MISSION UPDATES | August 28, 2020

Sols 2867-2869: Final Dress Rehearsal

Written by Scott Guzewich, Atmospheric Scientist at NASA's Goddard Space Flight Center
Curiosity's wheel is visible in this image of Mars

This image was taken by Left Navigation Camera onboard NASA's Mars rover Curiosity on Sol 2865. Credits: NASA/JPL-Caltech. Download image ›

Studying the clay-rich rocks of Gale Crater is one of the reasons it was chosen as the landing site for our rover. Curiosity has spent eight years driving and searching for a rock sample that is the best choice for using a precious and expendable resource of the SAM instrument: tetramethylammonium hydroxide, or TMAH for short. SAM flew to Mars with two of its sample cups containing a tiny amount of this special compound, which makes it easier for the SAM instrument to detect the organic (carbon-rich) compounds in the rocks that could help us understand whether the necessary ingredients for life were present in Gale Crater when it was better termed "Gale Lake."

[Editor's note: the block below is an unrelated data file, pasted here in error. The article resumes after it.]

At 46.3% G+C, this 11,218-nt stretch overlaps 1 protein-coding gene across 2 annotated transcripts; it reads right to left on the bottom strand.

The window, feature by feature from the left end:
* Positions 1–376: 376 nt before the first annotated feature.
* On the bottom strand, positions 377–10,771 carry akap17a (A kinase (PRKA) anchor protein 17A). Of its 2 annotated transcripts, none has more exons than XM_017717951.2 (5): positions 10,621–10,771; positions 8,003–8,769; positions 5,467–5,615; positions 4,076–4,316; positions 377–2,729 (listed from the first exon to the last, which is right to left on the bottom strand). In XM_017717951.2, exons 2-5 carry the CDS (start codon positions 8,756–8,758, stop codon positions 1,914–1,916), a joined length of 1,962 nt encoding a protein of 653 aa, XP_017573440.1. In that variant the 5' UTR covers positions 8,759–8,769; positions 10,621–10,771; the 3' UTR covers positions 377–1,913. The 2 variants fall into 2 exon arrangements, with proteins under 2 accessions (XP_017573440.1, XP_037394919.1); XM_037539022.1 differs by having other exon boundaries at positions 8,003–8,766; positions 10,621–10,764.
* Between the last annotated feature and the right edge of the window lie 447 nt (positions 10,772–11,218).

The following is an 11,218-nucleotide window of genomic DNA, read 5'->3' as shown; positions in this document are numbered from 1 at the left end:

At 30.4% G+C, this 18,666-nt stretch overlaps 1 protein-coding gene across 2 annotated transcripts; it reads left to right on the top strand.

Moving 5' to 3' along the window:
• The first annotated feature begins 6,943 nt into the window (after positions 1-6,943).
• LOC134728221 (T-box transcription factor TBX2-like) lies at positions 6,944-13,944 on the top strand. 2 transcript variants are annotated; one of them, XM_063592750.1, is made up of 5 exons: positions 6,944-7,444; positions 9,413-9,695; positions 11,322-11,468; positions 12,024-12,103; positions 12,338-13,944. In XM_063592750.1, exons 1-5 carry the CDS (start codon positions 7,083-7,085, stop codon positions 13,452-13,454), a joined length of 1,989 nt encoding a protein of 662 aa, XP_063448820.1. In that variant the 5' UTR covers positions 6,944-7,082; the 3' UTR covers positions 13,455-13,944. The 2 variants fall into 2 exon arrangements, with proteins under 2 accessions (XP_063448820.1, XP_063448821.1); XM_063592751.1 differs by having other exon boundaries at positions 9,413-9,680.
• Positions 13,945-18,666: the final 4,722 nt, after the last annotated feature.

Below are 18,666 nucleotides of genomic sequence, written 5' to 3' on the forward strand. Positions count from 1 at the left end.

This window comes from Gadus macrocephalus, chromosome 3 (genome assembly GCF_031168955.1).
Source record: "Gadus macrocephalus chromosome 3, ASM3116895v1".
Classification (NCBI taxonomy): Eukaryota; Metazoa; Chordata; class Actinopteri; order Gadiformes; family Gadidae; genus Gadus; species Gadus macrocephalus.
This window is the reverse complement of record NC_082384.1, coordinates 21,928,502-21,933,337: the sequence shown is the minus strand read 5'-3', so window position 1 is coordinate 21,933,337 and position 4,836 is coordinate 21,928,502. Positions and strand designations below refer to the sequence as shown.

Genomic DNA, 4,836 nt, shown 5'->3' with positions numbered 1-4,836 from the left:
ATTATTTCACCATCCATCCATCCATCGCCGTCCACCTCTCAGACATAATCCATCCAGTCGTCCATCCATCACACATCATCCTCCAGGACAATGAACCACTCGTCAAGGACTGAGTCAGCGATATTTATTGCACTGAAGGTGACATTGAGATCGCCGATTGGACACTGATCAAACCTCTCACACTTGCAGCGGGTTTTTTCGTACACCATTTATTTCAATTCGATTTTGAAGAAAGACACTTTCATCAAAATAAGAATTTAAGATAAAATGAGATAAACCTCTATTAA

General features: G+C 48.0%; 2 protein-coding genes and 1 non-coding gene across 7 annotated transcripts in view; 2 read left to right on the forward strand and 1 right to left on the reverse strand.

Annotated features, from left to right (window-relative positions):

This weekend, we will conduct a dry run of the TMAH experiment to finetune the procedures and make sure everything goes smoothly when we drop off a tiny bit of powdered rock from our upcoming drill hole (on the same piece of bedrock as the Mary Anning drill hole) into one of the two TMAH-containing sample cups. If all goes well, when we conduct the experiment for real in the sols ahead, we’ll get a fascinating view into the chemistry of Gale Lake.